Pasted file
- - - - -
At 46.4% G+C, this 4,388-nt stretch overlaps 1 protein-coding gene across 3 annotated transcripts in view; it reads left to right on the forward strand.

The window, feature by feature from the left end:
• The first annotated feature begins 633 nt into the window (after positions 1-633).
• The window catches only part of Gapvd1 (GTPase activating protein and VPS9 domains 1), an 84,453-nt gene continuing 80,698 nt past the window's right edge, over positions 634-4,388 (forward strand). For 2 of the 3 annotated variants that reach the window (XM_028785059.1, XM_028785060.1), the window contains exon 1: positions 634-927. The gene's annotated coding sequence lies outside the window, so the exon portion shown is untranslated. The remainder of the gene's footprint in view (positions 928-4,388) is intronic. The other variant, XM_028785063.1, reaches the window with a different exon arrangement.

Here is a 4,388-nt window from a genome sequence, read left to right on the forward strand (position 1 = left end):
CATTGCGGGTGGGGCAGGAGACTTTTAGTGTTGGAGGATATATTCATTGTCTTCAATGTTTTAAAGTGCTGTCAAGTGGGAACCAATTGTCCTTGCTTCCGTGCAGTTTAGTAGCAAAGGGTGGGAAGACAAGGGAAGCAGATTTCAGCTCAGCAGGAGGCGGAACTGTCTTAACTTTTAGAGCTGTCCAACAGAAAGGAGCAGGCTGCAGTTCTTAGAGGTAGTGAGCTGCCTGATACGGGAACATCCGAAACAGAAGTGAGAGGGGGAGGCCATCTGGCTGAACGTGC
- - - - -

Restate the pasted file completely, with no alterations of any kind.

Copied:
At 46.4% G+C, this 4,388-nt stretch overlaps 1 protein-coding gene across 3 annotated transcripts in view; it reads left to right on the forward strand.

The window, feature by feature from the left end:
• The first annotated feature begins 633 nt into the window (after positions 1-633).
• The window catches only part of Gapvd1 (GTPase activating protein and VPS9 domains 1), an 84,453-nt gene continuing 80,698 nt past the window's right edge, over positions 634-4,388 (forward strand). For 2 of the 3 annotated variants that reach the window (XM_028785059.1, XM_028785060.1), the window contains exon 1: positions 634-927. The gene's annotated coding sequence lies outside the window, so the exon portion shown is untranslated. The remainder of the gene's footprint in view (positions 928-4,388) is intronic. The other variant, XM_028785063.1, reaches the window with a different exon arrangement.

Here is a 4,388-nt window from a genome sequence, read left to right on the forward strand (position 1 = left end):
CATTGCGGGTGGGGCAGGAGACTTTTAGTGTTGGAGGATATATTCATTGTCTTCAATGTTTTAAAGTGCTGTCAAGTGGGAACCAATTGTCCTTGCTTCCGTGCAGTTTAGTAGCAAAGGGTGGGAAGACAAGGGAAGCAGATTTCAGCTCAGCAGGAGGCGGAACTGTCTTAACTTTTAGAGCTGTCCAACAGAAAGGAGCAGGCTGCAGTTCTTAGAGGTAGTGAGCTGCCTGATACGGGAACATCCGAAACAGAAGTGAGAGGGGGAGGCCATCTGGCTGAACGTGC